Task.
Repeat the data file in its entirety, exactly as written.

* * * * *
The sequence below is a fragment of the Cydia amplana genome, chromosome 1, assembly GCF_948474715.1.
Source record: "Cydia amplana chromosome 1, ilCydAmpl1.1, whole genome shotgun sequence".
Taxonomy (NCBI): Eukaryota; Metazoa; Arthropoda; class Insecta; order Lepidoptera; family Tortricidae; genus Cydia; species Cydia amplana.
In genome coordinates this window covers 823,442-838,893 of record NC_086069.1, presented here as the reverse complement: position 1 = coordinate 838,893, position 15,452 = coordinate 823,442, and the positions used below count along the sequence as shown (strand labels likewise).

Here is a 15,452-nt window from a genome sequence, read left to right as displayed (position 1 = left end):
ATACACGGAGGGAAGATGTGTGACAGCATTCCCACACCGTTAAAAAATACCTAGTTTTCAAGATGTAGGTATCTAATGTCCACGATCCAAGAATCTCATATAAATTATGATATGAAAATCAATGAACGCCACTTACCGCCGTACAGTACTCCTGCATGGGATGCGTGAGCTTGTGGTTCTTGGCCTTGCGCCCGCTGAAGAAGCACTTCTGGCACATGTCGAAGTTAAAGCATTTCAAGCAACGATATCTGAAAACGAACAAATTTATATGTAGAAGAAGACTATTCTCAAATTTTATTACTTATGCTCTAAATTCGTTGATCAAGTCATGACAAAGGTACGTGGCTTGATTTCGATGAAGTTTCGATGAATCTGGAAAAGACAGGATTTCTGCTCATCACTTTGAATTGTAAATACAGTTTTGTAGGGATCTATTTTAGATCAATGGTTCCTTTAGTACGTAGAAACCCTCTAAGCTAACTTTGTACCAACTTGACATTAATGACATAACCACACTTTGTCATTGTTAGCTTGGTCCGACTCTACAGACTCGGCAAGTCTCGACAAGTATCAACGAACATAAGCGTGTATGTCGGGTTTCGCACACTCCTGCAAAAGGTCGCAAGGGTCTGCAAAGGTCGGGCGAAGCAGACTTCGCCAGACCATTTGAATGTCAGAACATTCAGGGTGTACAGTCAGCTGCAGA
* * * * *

The sequence below is a fragment of the Cydia amplana genome, chromosome 1, assembly GCF_948474715.1.
Source record: "Cydia amplana chromosome 1, ilCydAmpl1.1, whole genome shotgun sequence".
Taxonomy (NCBI): Eukaryota; Metazoa; Arthropoda; class Insecta; order Lepidoptera; family Tortricidae; genus Cydia; species Cydia amplana.
In genome coordinates this window covers 823,442-838,893 of record NC_086069.1, presented here as the reverse complement: position 1 = coordinate 838,893, position 15,452 = coordinate 823,442, and the positions used below count along the sequence as shown (strand labels likewise).

Here is a 15,452-nt window from a genome sequence, read left to right as displayed (position 1 = left end):
ATACACGGAGGGAAGATGTGTGACAGCATTCCCACACCGTTAAAAAATACCTAGTTTTCAAGATGTAGGTATCTAATGTCCACGATCCAAGAATCTCATATAAATTATGATATGAAAATCAATGAACGCCACTTACCGCCGTACAGTACTCCTGCATGGGATGCGTGAGCTTGTGGTTCTTGGCCTTGCGCCCGCTGAAGAAGCACTTCTGGCACATGTCGAAGTTAAAGCATTTCAAGCAACGATATCTGAAAACGAACAAATTTATATGTAGAAGAAGACTATTCTCAAATTTTATTACTTATGCTCTAAATTCGTTGATCAAGTCATGACAAAGGTACGTGGCTTGATTTCGATGAAGTTTCGATGAATCTGGAAAAGACAGGATTTCTGCTCATCACTTTGAATTGTAAATACAGTTTTGTAGGGATCTATTTTAGATCAATGGTTCCTTTAGTACGTAGAAACCCTCTAAGCTAACTTTGTACCAACTTGACATTAATGACATAACCACACTTTGTCATTGTTAGCTTGGTCCGACTCTACAGACTCGGCAAGTCTCGACAAGTATCAACGAACATAAGCGTGTATGTCGGGTTTCGCACACTCCTGCAAAAGGTCGCAAGGGTCTGCAAAGGTCGGGCGAAGCAGACTTCGCCAGACCATTTGAATGTCAGAACATTCAGGGTGTACAGTCAGCTGCAGA